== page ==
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Headstock Angle


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Is there any benefit to a 15 deg headstock angle vs a 13 deg headstock angle, or vise versa? what is the minimum useful angle for a guitar headstock and why? Is there a maximum useful angle? I'm thinking of using a smaller angle (13 deg or less) to add a bit of strength to the headstock but also for a more "slinky" string tension... wil it work or hurt in the long run?

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Is there any benefit to a 15 deg headstock angle vs a 13 deg headstock angle, or vise versa? what is the minimum useful angle for a guitar headstock and why? Is there a maximum useful angle? I'm thinking of using a smaller angle (13 deg or less) to add a bit of strength to the headstock but also for a more "slinky" string tension... wil it work or hurt in the long run?

Carvin uses 10 deg. So find what you like and be Happy :D)), I wouldn't venture less than than 10deg, but then again I've never tried it (less than 10 deg that is).

Just my .02 cents worth.

Mike

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larger angles create more pressure on the nut, this can make the nut wear quicker, and it also reduces tuning stability, as there is more friction at the nut, letting there be a greater difference in tension between either sides of the nut. people say it increases sustain by having the extra pressure. basically it is a compromise between the tuning stability and sustain. strength isnt too much of an issue if you do a scarf joint, assuming you dont go crazy with the angle. if the wood grains are closer to paralell between the 2 pieces of the scarf joint it should glue better than grain that is closer to perpendicular.

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Is there any benefit to a 15 deg headstock angle vs a 13 deg headstock angle, or vise versa? what is the minimum useful angle for a guitar headstock and why? Is there a maximum useful angle? I'm thinking of using a smaller angle (13 deg or less) to add a bit of strength to the headstock but also for a more "slinky" string tension... wil it work or hurt in the long run?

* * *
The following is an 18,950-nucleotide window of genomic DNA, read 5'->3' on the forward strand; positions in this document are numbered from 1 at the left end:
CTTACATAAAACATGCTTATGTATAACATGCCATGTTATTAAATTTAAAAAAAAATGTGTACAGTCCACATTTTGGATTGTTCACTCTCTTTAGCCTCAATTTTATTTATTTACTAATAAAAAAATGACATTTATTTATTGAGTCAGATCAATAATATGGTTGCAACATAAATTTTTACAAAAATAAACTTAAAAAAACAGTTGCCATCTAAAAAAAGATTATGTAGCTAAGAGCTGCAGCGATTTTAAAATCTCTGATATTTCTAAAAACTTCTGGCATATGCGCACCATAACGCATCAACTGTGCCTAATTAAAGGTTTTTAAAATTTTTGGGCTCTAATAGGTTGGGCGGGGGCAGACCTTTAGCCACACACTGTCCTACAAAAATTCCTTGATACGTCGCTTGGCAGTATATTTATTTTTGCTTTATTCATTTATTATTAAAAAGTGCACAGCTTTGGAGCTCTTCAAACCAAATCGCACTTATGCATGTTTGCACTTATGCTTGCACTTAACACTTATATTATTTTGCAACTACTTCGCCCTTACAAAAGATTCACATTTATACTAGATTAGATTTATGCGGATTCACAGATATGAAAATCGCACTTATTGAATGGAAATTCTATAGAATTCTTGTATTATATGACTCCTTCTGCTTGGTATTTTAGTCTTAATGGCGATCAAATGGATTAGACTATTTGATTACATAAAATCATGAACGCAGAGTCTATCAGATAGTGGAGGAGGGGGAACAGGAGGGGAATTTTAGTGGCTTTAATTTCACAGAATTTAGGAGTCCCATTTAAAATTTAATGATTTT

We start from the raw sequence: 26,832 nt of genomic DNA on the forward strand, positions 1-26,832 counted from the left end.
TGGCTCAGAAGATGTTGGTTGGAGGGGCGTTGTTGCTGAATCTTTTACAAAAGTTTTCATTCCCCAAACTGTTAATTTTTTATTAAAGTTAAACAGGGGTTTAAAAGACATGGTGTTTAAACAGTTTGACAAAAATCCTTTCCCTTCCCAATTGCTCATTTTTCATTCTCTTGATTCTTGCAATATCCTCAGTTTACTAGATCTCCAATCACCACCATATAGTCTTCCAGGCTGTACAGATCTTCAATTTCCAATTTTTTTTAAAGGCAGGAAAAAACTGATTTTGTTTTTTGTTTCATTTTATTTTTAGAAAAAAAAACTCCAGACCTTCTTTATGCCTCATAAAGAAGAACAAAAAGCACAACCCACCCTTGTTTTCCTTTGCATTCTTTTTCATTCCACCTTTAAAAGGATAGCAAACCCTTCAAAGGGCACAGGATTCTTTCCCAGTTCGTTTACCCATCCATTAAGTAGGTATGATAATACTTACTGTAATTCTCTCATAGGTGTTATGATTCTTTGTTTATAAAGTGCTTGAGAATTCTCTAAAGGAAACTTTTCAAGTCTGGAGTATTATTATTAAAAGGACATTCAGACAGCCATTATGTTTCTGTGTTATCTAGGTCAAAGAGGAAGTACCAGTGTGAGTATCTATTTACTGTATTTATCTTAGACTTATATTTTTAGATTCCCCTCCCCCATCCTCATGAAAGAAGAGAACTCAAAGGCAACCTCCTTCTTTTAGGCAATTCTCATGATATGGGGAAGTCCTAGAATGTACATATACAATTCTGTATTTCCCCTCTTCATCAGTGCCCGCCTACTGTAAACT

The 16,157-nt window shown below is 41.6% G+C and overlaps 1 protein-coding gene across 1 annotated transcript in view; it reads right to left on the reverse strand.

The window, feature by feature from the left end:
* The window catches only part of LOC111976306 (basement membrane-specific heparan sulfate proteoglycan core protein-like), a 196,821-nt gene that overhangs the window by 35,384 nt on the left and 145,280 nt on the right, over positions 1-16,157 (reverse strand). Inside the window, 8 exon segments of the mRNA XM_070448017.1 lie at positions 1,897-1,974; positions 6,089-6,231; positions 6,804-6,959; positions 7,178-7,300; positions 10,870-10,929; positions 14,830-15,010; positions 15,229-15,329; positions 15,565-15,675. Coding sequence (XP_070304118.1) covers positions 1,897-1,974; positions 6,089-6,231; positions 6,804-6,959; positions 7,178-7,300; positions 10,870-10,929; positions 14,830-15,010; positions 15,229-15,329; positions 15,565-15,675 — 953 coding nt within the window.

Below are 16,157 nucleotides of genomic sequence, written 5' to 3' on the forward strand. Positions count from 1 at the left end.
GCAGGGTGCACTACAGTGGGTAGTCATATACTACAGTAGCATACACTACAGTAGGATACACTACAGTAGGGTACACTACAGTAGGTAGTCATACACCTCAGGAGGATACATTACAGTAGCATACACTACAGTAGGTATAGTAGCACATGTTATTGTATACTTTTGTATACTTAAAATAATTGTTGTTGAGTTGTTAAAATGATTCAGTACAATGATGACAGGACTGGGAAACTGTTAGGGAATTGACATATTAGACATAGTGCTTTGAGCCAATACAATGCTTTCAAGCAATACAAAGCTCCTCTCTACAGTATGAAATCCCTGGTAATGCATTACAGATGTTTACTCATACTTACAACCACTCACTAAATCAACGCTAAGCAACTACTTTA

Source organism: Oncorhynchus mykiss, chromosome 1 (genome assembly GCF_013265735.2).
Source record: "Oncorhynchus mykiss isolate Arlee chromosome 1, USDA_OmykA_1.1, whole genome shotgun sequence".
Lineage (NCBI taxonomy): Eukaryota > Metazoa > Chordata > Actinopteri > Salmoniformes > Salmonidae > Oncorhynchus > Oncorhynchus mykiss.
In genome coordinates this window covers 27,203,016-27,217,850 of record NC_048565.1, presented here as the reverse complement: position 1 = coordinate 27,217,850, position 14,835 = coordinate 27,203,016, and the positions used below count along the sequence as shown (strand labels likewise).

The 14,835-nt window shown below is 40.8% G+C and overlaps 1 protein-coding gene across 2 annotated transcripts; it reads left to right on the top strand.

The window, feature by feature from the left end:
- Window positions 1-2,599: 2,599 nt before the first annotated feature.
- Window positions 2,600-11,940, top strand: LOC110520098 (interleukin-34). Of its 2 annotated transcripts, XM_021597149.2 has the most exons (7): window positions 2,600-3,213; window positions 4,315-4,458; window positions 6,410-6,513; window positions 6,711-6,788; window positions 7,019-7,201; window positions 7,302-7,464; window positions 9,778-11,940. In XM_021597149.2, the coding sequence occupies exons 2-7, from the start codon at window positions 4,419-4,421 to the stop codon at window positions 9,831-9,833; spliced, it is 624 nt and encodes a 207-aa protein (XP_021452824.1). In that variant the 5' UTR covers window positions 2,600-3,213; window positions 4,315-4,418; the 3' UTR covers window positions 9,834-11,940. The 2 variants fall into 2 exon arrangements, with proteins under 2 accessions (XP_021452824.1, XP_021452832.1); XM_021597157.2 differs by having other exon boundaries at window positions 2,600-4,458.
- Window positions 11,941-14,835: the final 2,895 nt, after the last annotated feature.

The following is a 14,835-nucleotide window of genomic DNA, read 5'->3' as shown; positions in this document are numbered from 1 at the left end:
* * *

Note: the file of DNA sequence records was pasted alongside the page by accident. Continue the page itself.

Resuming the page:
My scarf joints are 13deg. I find 15 deg too much. I think that Ibanez makes their scarf at 10 deg, but I may be wrong. I think that some of the Norlin era Les Pauls were 13 deg but the purists didn't like that and Gibson went back to 15 deg. Just like when they removed the volutes. Geez, what's so wrong with a volute?

There will be no diff in string tension - that's more to do with scale length and tuning (ie. 440 vs 416 hz ref tone)

Some people say that a steeper angle means more sustain and I don't buy that argument for one minute, especially for fretted notes.

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10 to 15 degrees, seems to be the range for the headstock angle with 13 being the commonest. Between this range you get the optimium gluing surface area, whilst having sufficient downforce on the nut.

Too shallow an angle reduces the pressure on the nut, whereas to much angle reduces the ammount of gluing area, therefore compromising the strength of the joint.

Edited by jaycee
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Here's a related question on this... suppose you have a non locking trem system (PRS, Wilkinson, etc) with a graphite/teflon nut in which the strings are supposed to be able to slightly "slide" and then return to original position...

Would it be better to have *less* of an angle, for less pressure on the nut? Maybe just enough to keep the strings from buzzing, but not much more?

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